Last Updated on
If you find yourself in need of a large amount of money for things like kitchen renovations or a new car, your options are typically credit cards or an unsecured line of credit. But if you’re a homeowner, and you’ve been dutifully paying off your mortgage for a few years, you have a third option: using your home’s equity to secure a low-interest loan.
This type of loan is called a home equity loan and includes several different styles of loans, such as revolving credit loans (called Home Equity Lines of Credit or HELOCs) and reverse mortgages. Whether you can access these types of loans depends on how much equity you have in your home.
What is Home Equity?
Home equity is the portion of your home’s value that isn’t encumbered by a mortgage. For example, if you purchased a home for $450,000, and you had a 20% down payment of $90,000, then you’d need a mortgage for the remaining value of the home, or $360,000. Your equity in your home is the difference between the value of the home and the mortgage, or in this case, $90,000.
Curious about your home equity? You can calculate it using our handy home equity calculator.
Home Equity Calculator
The longer you live in your home, the more equity you’ll have. There are two primary ways to increase the equity in your home, and both of them happen without any effort at all:
- Paying off your mortgage faster, which will reduce your debt owing
- The value of your home increasing over time
As you uncover more equity in your home, some of it can be used as collateral for a home equity loan.
What is a Home Equity Loan?
A home equity loan is just like any other loan, except you use your home’s equity as collateral to secure the loan. Since you are using an asset to guarantee the debt, the amount you can borrow can be quite large, and the interest rates are extremely low – much lower than credit cards or personal lines of credit.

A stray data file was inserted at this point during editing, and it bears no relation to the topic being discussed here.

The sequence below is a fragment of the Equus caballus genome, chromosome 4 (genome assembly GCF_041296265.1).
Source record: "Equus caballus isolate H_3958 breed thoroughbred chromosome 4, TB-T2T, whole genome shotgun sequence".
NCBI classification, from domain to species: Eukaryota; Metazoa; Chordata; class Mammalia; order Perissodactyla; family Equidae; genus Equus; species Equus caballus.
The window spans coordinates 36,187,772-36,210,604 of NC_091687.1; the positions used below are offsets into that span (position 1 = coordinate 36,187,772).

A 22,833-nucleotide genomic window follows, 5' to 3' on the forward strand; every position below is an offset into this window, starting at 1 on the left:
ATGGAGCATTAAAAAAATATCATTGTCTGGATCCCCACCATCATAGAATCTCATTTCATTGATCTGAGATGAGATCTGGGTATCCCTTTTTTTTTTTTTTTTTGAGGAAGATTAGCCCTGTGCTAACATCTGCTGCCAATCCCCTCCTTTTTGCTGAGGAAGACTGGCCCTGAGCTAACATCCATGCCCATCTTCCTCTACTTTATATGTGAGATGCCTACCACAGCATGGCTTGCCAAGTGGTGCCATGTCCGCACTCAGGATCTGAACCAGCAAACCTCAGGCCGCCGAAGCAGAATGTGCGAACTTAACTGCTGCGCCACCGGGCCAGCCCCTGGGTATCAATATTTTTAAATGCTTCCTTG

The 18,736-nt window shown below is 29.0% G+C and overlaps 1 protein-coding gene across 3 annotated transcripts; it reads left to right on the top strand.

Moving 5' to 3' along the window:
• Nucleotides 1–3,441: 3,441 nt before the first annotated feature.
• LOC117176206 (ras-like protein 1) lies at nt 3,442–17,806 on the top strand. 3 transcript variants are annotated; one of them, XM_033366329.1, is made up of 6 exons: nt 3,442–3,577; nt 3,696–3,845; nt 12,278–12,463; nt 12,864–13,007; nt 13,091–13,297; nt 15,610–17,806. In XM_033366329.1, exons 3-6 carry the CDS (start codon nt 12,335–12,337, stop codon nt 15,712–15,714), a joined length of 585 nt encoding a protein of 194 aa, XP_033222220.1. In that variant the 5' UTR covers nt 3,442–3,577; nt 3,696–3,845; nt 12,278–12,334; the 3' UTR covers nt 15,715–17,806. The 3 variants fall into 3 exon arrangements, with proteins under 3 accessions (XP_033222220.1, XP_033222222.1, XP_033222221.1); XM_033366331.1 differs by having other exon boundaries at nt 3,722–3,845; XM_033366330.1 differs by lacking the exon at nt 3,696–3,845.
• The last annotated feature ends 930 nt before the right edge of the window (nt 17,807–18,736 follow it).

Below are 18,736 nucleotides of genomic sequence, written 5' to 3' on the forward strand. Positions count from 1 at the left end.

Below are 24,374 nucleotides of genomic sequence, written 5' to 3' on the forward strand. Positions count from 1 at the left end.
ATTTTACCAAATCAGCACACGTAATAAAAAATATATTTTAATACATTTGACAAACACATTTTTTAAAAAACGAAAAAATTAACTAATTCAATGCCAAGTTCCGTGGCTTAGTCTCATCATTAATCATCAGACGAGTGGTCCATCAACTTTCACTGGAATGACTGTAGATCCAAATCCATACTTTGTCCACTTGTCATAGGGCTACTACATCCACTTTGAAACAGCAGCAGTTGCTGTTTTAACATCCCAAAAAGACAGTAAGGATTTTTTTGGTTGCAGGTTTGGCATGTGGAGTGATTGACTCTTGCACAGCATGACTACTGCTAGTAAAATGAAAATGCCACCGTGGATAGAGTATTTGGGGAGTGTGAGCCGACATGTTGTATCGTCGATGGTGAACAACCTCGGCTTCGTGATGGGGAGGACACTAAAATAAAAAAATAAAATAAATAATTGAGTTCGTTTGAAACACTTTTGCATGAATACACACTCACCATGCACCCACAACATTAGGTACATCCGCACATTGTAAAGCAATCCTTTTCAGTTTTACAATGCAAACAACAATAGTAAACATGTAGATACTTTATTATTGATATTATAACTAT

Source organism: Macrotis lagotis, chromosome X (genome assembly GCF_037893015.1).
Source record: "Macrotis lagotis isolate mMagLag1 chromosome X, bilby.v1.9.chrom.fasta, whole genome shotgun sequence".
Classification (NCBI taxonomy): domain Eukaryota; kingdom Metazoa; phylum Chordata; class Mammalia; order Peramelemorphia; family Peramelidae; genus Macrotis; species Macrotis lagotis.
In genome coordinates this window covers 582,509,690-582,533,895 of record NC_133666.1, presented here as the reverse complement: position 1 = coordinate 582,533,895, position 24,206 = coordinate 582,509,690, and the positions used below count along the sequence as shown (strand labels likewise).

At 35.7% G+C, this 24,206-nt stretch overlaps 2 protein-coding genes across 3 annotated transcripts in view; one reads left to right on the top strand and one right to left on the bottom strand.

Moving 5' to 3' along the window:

There are several different types of home equity loans, but most of them fall into one of the following two categories:
- Lump-sum payment: With this style of loan, you receive a large lump sum payment all at once and pay back the amount over time at a set interest rate.
- HELOC: A HELOC is similar to an unsecured line of credit in that you can borrow all or some of the maximum limit, pay back the debt, and then borrow again at a later date.
Pros and Cons of a Home Equity Loan
A home equity loan can be an excellent source of cash, but it also has some drawbacks.
- You can use the money for any reason, from kitchen renovations to sending a child to college
- You can choose between receiving a lump sum now, a revolving credit line, or even a reverse mortgage which requires no payments until you sell your home
- With a HELOC you can access your funds through credit cards and cheques
- Interest rates are much lower than unsecured loans and credit cards, making a HELOC an excellent emergency source of cash
- HELOC interest rates are variable, which means they fluctuate with Canada’s prime interest rate
- HELOCs can be frozen or “called in” at any time which means you may have to pay the loan back on short notice
- If you can’t make your payments on your home equity loan, your lender could seize your home
- You have to pay back your home equity loan, so you’ll need to factor those payments into your budget
Refinancing Your Home: How Does a Home Equity Loan Work?
Many online mortgage lenders offer home equity loans in Canada. You can borrow up to 65% of your home’s value for a HELOC, and up to 80% of the value for a home equity loan, minus the remaining mortgage balance.
For example, if your home is worth $350,000, and you owe $200,000 on the mortgage, the maximum you could borrow against your home is $80,000.
|Example: Refinancing your home|
|Available home equity for collateral||$80,000|
|Value of home||$350,000|
|Maximum home equity loan||80% of home value|
|Loan based on home value||$280,000|
|Less remaining mortgage balance||$200,000|
To qualify for a home equity loan, you’ll need at least 20% equity or more in your home. You’ll also need a debt to income ratio no higher than 43%. Your debt to income ratio is a calculation that lenders use to determine how much debt you can comfortably take on.
Once you apply for your loan, it can take several weeks to be approved and you’ll need to submit to a detailed check into your credit history and employment. If you’re not sure about your credit score, a free credit score check with Borrowell and looking it up won’t affect it. Also, you may also have to pay fees like appraisal fees, title search, title insurance, and legal fees.